• Play “dead” if you get caught in “clawed embrace”. Once he stops trying to scratch you, you can gently move the paws

YOU MIGHT GET SCRATCHED…if your cat does not want to be handled (self-defense)

  • Watch your cat’s body language –What does my cat feel?
  • Allow her to decline interactions if she is not in the mood
  • Use a towel or blanket if she is upset and you HAVE to get her

Scratching Basics: The Feline Message Board


Pheromones are chemicals that convey “messages” between members of the same species. Your cat has glands in his feet that release pheromones.



Your cat scratches a post and deposits pheromones and his own “signature scent” on it. Another cat comes by later and smells the claw marks. The pheromone smell has faded a bit, so the newcomer knows that “Mr. Fuzzy” was here earlier, say around noon.


Pheromones and communication

The Feline Message Board

The free-roaming cat is a solitary hunter. If he is injured, it will be harder to hunt and feed himself. Scratching gives cats a way of signaling each other so that they can avoid meeting and possibly fighting.



The Message Board is active for indoor cats as well as outdoor cats. Having a number of scratching posts around your home can make your cat feel secure – after all, he can check for intruders! In multi-cat homes, it may help cats “time-share” resources.

The Ideal Scratching Post…


  • Narrow upright scratching posts that are 3 feet or taller are popular
  • Cats will scratch flat surfaces as well as vertical or angled ones.
  • Sisal rope, carpet and cardboard are popular materials for scratchers 
  • Logs with the bark still on may  appeal to your cat.
  • Preferences can change – some studies showed that older cats choose carpet over sisal rope while younger cats like the sisal rope better.

Where to Put Those Scratching Posts!


  • near doors and windows (territory marking)
  • near the sleeping areas (stretching)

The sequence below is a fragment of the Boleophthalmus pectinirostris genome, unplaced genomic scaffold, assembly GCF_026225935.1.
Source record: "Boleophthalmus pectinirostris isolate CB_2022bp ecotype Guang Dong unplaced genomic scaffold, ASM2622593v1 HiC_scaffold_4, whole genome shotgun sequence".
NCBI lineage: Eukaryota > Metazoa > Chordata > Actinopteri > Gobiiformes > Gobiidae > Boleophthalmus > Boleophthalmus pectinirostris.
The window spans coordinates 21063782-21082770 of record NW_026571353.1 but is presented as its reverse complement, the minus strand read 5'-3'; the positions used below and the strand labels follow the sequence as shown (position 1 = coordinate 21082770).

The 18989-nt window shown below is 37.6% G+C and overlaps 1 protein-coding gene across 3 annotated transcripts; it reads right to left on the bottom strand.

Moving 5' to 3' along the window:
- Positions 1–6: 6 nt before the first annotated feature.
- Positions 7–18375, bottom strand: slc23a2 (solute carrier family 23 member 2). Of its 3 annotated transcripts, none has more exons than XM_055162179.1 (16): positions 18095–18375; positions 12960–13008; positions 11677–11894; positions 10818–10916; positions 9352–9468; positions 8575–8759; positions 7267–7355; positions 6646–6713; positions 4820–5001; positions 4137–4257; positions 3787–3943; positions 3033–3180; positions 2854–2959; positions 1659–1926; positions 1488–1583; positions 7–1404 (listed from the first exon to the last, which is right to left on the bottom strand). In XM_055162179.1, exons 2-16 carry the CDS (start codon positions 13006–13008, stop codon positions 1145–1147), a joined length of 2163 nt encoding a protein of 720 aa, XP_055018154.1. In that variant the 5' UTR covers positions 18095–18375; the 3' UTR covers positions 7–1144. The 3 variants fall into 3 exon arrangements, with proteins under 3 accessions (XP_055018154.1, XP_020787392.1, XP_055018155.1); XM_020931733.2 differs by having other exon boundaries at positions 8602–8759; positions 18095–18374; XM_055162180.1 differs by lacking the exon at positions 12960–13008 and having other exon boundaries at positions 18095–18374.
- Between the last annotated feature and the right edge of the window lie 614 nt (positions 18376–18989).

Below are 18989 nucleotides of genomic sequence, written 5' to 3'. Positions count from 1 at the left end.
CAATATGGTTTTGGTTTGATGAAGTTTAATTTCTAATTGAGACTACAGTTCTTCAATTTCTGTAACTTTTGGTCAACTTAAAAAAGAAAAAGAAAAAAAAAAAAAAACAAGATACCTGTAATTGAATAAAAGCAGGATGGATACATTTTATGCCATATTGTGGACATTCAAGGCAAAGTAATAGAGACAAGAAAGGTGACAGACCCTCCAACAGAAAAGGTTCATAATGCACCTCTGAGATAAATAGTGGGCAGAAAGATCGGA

• near the litter box (stretching, marking)
  • near the living area where the humans hangout (stretching, marking)
Scratching post by a patio window.


Athena checks for other scent marks as she adds her own. This post is part of a larger cat tree.


Scratching post near the litter box.

Declawed cats need scratching posts too. They still have glands in their paws that produce pheromones.  They appreciate a good stretch and the opportunity  to leave scent messages.



The Cat’s Whiskers

  • scientific name: vibrissae
  • around 24 whiskers on the muzzle
  • whiskers on the backs of the forelegs and in front of the ears above the eyes

The “whisker Positioning System”

Each whisker is embedded in a cluster of nerve endings located 3 x deeper in the skin than surrounding hair follicles. Not only do whiskers alert your cat to the piece of furniture nearby, they alert him to changes in air currents, from say an open door or window.

Cats use their whiskers to navigate – whiskers help the cat pinpoint where she is relative to her surroundings – “can I fit behind this sofa?”  Needless to say, a blind cat finds her whiskers crucial to getting around.


The No-See Zone

 Cats are far sighted – they cannot see things that are closer than 10 inches in front of them. This is where the whiskers come into play: they can be flattened against the face or swung forward to investigate something in the “no see” zone.


Paws and Claws

Ever watched a cat walk across a narrow railing? Their sensitive paws allow them to precisely place their feet in line – they don’t have to look down, they “feel” where they are going.

Cats’ claws are sensitive to pressure – they must be able to hold and manipulate prey precisely.

Between Whiskers and Claws

Cats’ skin is very responsive to touch – they have to rub just hard enough to release pheromones when marking the corner wall with their face or when rubbing against our legs.

Tips for the cat guardian

  • Cats may not like to have their feet touched; they may react negatively to having their sensitive nails trimmed. Desensitize your cat to nail trims by proceeding slowly and rewarding him for each claw clipped.After a while he will look forward to the treat and not be so focused on the nail trim.
  • Be gentle when grooming – mats in the fur coat will be uncomfortable to remove so tease the fur gently away from the skin and mat while removing it. Better yet, use clippers (quiet ones!) to shave tighter mats or seek the help of a professional groomer!
  • Small children have been known to give an indulgent cat a whisker trim – keep track of the scissors when kids are around.



Cats sense vibrations through their paws -they can detect our footsteps in the house through their feet!

Have you ever seen the skin along your cat’s back twitch? A muscle called the cutaneous trunci covers the cat’s back under the skin. This muscle makes the skin twitch in response to something itchy like a fly or flea. If you notice this frequently and there is no obvious cause, a visit to the vet may be in order to rule out Feline Hyperesthesia Syndrome.